By Dan Balz
Washington Post Staff Writer
Tuesday, February 28, 2006
President Bush and Defense Secretary Donald H. Rumsfeld sought yesterday to allay concerns among the nation's governors about funding and restructuring of the National Guard, but governors in both parties later said the administration must do more to satisfy them fully.
Governors were united in their opposition to what they regard as cuts in Guard funding in Bush's fiscal 2007 budget as well as fears that the Pentagon has been slow to replace equipment that has been shipped to Iraq with state Guard units. Early this month, all 50 governors signed a letter opposing the new budget and calling on Defense Department officials to reequip returning units as quickly as possible.
The governors raised the Guard issue at their meeting with Bush at the White House yesterday morning, and then met with Rumsfeld and Gen. Peter Pace, chairman of the Joint Chiefs of Staff, at a private lunch for a detailed discussion of the problem.
Much of the focus was on the gap between the Guard's authorized strength of 350,000 and the budget, which includes money for 333,000 Guard troops. Bush and Rumsfeld said they are committed to funding the Guard at the fully authorized level. They also said the equipment sent to Iraq will be replaced and in many cases upgraded.
The verbal assurances helped assuage some governors, but many said they still have questions. Idaho Gov. Dirk Kempthorne (R), co-chairman of a National Guard committee of the National Governors Association, said he remained perplexed by what he heard. "I appreciated the president saying he's committed to the full strength, but the money is not in there," he said. "They must find the money."
Arkansas Gov. Mike Huckabee (R), the current NGA chairman, said Rumsfeld acknowledged that the administration should have done a better job of consulting with the governors before issuing the budget and a new defense restructuring plan. "The main thing that's different as of today is that they realize that we have to be a partner in the discussion, that we could help them sell a program or we could be a force to reckon with to keep it from ever happening."
The governors said Rumsfeld and the military leaders told them that proposed restructuring will benefit many states. Under the plan, the Pentagon will reduce the number of National Guard units involved in heavy combat activities and increase Guard units devoted to engineering and policing. The Pentagon officials said those changes will make it less costly to reequip Guard units and will make the Guard a more useful force for dealing with natural disasters or homeland security issues.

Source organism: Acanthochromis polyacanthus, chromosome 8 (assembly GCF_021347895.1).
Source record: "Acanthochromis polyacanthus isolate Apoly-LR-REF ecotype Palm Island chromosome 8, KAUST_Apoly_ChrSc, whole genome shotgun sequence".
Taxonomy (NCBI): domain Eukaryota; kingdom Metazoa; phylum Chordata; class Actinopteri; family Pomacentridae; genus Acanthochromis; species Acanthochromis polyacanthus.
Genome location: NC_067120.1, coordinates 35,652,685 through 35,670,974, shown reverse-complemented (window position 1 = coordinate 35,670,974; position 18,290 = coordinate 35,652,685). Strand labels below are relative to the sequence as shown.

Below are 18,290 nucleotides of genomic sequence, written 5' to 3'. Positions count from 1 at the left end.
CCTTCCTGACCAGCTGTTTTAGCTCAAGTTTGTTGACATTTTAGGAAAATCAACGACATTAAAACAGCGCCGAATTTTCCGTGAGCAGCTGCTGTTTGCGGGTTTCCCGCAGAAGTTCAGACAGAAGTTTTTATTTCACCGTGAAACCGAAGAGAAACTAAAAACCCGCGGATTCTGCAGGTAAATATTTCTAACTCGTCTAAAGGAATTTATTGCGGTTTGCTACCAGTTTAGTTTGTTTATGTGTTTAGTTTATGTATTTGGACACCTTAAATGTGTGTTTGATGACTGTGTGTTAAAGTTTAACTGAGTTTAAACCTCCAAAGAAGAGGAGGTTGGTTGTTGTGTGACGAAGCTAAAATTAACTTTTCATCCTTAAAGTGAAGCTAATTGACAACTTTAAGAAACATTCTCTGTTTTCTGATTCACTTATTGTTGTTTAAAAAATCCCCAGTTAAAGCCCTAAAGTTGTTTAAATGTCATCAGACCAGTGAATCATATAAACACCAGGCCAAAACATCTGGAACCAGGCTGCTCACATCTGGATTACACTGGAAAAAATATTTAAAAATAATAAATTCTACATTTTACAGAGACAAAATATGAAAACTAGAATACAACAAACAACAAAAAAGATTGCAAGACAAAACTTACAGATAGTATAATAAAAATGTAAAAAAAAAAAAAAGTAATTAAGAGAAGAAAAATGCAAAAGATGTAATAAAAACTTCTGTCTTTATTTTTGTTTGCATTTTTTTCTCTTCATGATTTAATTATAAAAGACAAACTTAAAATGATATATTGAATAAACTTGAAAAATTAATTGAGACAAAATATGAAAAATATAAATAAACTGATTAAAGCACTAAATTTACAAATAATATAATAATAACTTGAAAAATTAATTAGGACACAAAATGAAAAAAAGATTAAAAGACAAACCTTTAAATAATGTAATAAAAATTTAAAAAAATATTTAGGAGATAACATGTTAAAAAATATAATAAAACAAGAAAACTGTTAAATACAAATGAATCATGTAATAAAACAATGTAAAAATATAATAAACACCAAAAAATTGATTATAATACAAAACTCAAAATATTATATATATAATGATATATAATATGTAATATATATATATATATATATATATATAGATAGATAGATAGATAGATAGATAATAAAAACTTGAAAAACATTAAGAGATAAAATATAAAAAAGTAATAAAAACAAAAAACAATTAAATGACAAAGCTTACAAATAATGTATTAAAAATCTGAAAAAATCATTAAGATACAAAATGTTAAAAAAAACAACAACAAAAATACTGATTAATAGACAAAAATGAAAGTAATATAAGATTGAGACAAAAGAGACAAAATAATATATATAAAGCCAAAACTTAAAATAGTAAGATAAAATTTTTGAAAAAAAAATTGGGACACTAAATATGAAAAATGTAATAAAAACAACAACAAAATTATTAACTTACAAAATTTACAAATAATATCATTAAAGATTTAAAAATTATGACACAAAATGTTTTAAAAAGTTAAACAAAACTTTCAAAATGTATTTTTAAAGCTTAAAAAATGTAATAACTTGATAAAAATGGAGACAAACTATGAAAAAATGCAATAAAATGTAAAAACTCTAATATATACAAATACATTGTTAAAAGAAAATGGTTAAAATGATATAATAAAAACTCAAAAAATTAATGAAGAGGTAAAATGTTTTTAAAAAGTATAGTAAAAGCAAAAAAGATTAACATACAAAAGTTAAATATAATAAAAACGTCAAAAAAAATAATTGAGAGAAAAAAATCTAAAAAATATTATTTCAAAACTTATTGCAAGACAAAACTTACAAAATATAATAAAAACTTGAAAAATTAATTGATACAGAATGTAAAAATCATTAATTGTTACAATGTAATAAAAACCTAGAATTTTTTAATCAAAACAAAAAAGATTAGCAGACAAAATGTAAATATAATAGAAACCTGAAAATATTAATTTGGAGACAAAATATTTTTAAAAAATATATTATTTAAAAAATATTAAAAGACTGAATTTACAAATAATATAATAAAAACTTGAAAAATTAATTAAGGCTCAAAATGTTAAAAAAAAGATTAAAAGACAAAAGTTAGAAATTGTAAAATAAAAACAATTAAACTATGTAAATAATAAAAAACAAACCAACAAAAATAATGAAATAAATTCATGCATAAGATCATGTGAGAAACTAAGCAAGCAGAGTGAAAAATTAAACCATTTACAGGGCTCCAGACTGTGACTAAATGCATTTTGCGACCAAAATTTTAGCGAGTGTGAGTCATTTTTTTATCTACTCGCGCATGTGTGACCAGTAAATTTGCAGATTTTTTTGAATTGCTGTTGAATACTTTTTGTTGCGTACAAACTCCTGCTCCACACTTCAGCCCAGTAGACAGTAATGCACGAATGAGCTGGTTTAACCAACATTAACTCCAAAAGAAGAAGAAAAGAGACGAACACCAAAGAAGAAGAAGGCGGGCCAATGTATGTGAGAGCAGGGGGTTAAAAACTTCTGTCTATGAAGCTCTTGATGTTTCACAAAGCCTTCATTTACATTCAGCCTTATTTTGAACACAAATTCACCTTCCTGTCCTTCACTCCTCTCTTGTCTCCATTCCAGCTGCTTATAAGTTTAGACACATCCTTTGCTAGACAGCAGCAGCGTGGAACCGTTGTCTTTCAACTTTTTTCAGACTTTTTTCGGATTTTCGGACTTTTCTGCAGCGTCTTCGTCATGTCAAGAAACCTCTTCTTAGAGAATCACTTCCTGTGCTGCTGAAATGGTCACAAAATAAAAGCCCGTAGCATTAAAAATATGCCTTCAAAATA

Several governors said they regard the collision between the administration and the states as a misunderstanding. "If you ask me, this is a tempest in a teapot," said Mississippi Gov. Haley Barbour (R). "There is less here than meets the eye."
But others said verbal assurances from the Pentagon will not suffice. "It's something that governors are going to be paying very, very, very close attention to, to make sure that those oral representations are adhered to," said Arizona Gov. Janet Napolitano (D), the NGA vice chairman.
The governors have become increasingly outspoken about Guard issues, because of the substantial role that Guard units have played in Iraq. The long deployments have left some states stretched thin, causing the governors to worry about their capacity to deal with domestic disasters.
Beyond that, governors have become more intimately involved in the Guard's activities and with the problems of the families left at home. Governors often are among the first to learn of casualties among Guard members from their states, and many have been to Iraq recently on Pentagon-sponsored trips to meet with Guard members from their states.
Acutely aware of the dual role the Guard is now being asked to play, the governors reacted negatively to any suggestion of cutbacks, and their reaction appeared to catch the Pentagon by surprise. Pentagon officials have been doing damage control since, highlighted by Rumsfeld's extraordinary appearance yesterday at the NGA winter meeting.
"Every single governor feels so intertwined with their Guard during this war," said Michigan Gov. Jennifer M. Granholm (D), who is among those who have visited Iraq. "We all feel very connected with them and very protective of the Guard. You layer upon that the Katrina situation, and I just think that right now [governors are] especially sensitive to protecting our defense at home and military families."
Governors also remain wary about proposed restructuring of the National Guard, which Pentagon officials said would result in some states gaining strength and others losing strength. Kempthorne also said he has more questions about assurances for the replenishment of equipment and whether the money is available.